The Torah portion of Ki Tavo begins with the mitzvah of the presentation of the first fruits to the Temple in Jerusalem. As we all know, the holiday of the first fruits is Shavuoth, and so, we are surprised by two facts: The first is that when the person presenting the basket of fruit makes his declarations, he refers to the the bondage in and the Exodus from Egypt, rather than the giving of the Torah. The second is that the text of the declaration was used by the Rabbis to carry out the mitzvah of the Haggadah, to tell the story of our slavery and liberation. In fact, what characterizes this text is the fact that a Jew declares in the first person (higgadti) that he came to the land that the Lord promised to our forefathers. Thus, instead of telling the story of the bondage in Egypt and how we were freed as though it concerns only the past, we tell it in the present. When choosing between narrating history using the Book of Exodus and this declaration – just four verses long – the Rabbis decided to use a text to which a Jew could bring his entire experience. A person going to the field to gather the first fruits runs the risk of believing that the products of the earth are only due to his or her work, and not to the constant care of the Almighty. Even the story of the Exodus from Egypt could be viewed as an exclusively human endeavor. Instead, the liberation from Egypt took place thanks to the presence and properties of nature: by bringing the first fruits, we recognize that all the fruits of the earth belong to the Lord and were given to us only in keeping. Personal insight into the exodus from Egypt, awareness of what it means for us today, and recognition that we were liberated with the help of G-d is needed as the basis for a text so fundamental and formative as the Haggadah of Pesach.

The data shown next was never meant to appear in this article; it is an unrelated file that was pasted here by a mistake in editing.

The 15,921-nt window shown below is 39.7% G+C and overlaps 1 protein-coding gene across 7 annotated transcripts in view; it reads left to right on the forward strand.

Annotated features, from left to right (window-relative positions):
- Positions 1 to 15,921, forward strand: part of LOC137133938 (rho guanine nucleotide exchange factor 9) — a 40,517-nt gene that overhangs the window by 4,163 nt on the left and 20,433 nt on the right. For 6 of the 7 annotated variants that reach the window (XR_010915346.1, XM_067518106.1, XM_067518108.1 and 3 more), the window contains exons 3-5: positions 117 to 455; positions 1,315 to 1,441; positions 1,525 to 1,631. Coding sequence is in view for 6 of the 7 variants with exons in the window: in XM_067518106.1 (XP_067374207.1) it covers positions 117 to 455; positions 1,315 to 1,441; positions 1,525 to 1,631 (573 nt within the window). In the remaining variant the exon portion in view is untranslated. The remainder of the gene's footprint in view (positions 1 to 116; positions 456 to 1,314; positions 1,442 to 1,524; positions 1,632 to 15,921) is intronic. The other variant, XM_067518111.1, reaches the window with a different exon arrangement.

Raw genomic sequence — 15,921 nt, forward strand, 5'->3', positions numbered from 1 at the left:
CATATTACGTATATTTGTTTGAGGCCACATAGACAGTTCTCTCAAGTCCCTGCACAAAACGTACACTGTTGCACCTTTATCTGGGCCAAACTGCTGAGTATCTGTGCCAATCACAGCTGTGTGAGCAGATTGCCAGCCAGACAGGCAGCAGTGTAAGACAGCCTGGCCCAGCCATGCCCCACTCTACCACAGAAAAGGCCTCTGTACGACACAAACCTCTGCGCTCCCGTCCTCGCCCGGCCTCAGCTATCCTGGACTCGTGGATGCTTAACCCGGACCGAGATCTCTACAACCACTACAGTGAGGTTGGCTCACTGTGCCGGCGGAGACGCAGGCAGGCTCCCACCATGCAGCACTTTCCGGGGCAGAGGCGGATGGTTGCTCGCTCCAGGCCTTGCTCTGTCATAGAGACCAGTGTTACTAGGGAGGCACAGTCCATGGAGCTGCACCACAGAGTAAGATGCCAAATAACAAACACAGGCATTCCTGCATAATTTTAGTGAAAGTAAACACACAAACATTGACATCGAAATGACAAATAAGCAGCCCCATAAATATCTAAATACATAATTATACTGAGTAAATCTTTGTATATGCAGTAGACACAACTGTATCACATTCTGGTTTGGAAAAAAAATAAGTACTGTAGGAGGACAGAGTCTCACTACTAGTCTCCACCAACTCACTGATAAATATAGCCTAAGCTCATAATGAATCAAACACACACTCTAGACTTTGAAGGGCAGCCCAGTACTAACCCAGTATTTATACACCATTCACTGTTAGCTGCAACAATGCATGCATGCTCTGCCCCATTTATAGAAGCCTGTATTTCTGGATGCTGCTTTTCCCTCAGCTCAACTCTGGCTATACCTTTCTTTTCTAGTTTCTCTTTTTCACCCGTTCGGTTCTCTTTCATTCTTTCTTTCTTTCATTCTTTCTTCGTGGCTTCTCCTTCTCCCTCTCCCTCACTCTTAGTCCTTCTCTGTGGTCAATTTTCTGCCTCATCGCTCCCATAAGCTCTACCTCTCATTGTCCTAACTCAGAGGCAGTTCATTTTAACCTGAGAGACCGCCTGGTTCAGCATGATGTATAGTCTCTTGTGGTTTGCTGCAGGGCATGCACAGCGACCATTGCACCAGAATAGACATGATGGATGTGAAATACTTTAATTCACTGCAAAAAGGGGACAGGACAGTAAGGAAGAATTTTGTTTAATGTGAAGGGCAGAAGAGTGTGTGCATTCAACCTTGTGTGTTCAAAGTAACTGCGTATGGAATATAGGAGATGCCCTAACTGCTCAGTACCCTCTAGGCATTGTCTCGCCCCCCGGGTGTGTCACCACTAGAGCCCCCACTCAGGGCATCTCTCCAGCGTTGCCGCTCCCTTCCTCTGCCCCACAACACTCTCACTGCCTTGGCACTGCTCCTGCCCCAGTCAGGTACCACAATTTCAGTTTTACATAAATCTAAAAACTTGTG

Rav Scialom Bahbout